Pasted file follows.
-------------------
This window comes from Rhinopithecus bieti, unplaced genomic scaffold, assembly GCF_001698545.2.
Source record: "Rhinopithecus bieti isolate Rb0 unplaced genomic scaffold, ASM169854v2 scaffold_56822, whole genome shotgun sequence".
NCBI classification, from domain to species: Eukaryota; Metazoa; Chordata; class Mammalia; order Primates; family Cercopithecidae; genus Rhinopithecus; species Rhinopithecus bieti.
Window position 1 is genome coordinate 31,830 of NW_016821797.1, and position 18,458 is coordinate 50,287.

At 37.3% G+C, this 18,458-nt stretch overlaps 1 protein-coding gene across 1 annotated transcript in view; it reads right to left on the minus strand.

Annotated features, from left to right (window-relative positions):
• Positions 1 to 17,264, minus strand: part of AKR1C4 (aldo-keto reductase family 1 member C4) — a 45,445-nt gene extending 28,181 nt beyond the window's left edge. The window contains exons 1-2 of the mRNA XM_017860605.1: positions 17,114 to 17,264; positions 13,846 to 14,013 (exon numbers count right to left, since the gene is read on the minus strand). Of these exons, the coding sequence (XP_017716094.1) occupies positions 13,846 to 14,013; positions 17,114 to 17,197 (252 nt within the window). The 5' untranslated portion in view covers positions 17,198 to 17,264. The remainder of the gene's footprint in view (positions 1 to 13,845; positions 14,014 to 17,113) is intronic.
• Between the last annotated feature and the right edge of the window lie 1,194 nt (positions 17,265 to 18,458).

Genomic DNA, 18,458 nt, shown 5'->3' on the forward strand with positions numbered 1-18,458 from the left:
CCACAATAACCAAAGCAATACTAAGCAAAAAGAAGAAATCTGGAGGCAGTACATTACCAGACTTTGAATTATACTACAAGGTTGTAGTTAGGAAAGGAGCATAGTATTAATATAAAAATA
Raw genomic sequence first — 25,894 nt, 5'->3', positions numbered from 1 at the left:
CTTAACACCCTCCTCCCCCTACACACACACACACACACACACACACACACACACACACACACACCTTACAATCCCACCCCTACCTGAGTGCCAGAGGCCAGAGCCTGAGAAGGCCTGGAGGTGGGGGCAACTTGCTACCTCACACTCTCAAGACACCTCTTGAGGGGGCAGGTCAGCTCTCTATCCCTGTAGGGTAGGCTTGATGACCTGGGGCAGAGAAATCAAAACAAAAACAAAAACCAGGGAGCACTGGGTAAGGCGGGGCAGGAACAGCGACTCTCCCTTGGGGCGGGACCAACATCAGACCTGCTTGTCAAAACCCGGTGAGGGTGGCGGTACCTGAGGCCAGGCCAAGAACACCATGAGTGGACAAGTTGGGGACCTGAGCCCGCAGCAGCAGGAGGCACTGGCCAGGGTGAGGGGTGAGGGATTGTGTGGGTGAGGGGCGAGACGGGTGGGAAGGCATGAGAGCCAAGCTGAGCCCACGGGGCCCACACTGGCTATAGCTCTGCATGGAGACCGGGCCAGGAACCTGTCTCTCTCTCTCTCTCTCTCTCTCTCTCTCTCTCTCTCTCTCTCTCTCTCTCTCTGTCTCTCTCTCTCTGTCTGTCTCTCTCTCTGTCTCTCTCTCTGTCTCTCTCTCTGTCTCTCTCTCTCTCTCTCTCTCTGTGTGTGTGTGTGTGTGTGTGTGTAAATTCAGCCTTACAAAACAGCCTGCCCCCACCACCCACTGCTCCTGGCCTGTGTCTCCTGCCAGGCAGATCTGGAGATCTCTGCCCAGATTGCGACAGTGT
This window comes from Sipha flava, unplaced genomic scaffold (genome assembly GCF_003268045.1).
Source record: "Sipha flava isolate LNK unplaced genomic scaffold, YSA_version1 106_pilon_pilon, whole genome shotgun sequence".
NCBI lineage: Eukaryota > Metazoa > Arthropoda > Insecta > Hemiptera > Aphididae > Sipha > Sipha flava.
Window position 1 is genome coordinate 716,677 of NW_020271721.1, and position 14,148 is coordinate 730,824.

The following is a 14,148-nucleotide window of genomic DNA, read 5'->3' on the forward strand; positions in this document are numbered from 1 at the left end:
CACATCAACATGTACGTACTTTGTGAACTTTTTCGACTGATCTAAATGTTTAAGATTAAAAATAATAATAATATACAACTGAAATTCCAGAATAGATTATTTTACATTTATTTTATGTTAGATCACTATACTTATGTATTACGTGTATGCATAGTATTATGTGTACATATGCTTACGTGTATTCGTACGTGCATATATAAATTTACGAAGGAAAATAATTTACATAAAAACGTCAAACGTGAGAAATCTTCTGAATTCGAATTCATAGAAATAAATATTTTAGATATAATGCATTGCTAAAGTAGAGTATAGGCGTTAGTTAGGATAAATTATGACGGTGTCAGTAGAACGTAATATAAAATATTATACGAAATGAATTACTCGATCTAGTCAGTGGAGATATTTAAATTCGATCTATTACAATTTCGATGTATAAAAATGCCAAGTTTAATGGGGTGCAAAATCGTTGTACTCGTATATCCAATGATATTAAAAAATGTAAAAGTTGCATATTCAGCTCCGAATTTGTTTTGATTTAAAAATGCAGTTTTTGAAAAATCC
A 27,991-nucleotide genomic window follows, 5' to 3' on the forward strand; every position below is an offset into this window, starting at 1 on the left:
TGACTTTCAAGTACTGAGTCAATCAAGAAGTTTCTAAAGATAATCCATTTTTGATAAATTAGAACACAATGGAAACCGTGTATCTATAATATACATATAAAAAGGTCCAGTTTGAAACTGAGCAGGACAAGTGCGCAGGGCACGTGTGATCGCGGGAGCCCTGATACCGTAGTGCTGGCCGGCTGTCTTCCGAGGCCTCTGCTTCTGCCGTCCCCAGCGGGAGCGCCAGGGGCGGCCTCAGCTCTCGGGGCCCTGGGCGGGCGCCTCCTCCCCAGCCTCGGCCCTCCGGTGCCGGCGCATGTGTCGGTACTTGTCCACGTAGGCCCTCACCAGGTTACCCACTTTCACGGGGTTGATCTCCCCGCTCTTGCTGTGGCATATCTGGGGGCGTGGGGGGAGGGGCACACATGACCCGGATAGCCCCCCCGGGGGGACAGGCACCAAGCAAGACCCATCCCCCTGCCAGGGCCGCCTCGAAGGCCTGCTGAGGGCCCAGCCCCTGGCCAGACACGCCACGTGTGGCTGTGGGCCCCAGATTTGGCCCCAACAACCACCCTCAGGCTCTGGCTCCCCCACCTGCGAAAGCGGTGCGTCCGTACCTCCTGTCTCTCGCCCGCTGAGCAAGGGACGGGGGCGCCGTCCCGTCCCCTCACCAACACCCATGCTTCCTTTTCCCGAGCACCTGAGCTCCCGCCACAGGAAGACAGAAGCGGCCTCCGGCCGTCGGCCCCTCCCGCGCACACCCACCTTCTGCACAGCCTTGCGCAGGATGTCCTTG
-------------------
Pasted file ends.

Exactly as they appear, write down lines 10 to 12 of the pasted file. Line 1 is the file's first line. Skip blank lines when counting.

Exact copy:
CCACAATAACCAAAGCAATACTAAGCAAAAAGAAGAAATCTGGAGGCAGTACATTACCAGACTTTGAATTATACTACAAGGTTGTAGTTAGGAAAGGAGCATAGTATTAATATAAAAATA
Raw genomic sequence first — 25,894 nt, 5'->3', positions numbered from 1 at the left:
CTTAACACCCTCCTCCCCCTACACACACACACACACACACACACACACACACACACACACACACCTTACAATCCCACCCCTACCTGAGTGCCAGAGGCCAGAGCCTGAGAAGGCCTGGAGGTGGGGGCAACTTGCTACCTCACACTCTCAAGACACCTCTTGAGGGGGCAGGTCAGCTCTCTATCCCTGTAGGGTAGGCTTGATGACCTGGGGCAGAGAAATCAAAACAAAAACAAAAACCAGGGAGCACTGGGTAAGGCGGGGCAGGAACAGCGACTCTCCCTTGGGGCGGGACCAACATCAGACCTGCTTGTCAAAACCCGGTGAGGGTGGCGGTACCTGAGGCCAGGCCAAGAACACCATGAGTGGACAAGTTGGGGACCTGAGCCCGCAGCAGCAGGAGGCACTGGCCAGGGTGAGGGGTGAGGGATTGTGTGGGTGAGGGGCGAGACGGGTGGGAAGGCATGAGAGCCAAGCTGAGCCCACGGGGCCCACACTGGCTATAGCTCTGCATGGAGACCGGGCCAGGAACCTGTCTCTCTCTCTCTCTCTCTCTCTCTCTCTCTCTCTCTCTCTCTCTCTCTCTCTCTGTCTCTCTCTCTCTGTCTGTCTCTCTCTCTGTCTCTCTCTCTGTCTCTCTCTCTGTCTCTCTCTCTCTCTCTCTCTCTGTGTGTGTGTGTGTGTGTGTGTGTAAATTCAGCCTTACAAAACAGCCTGCCCCCACCACCCACTGCTCCTGGCCTGTGTCTCCTGCCAGGCAGATCTGGAGATCTCTGCCCAGATTGCGACAGTGT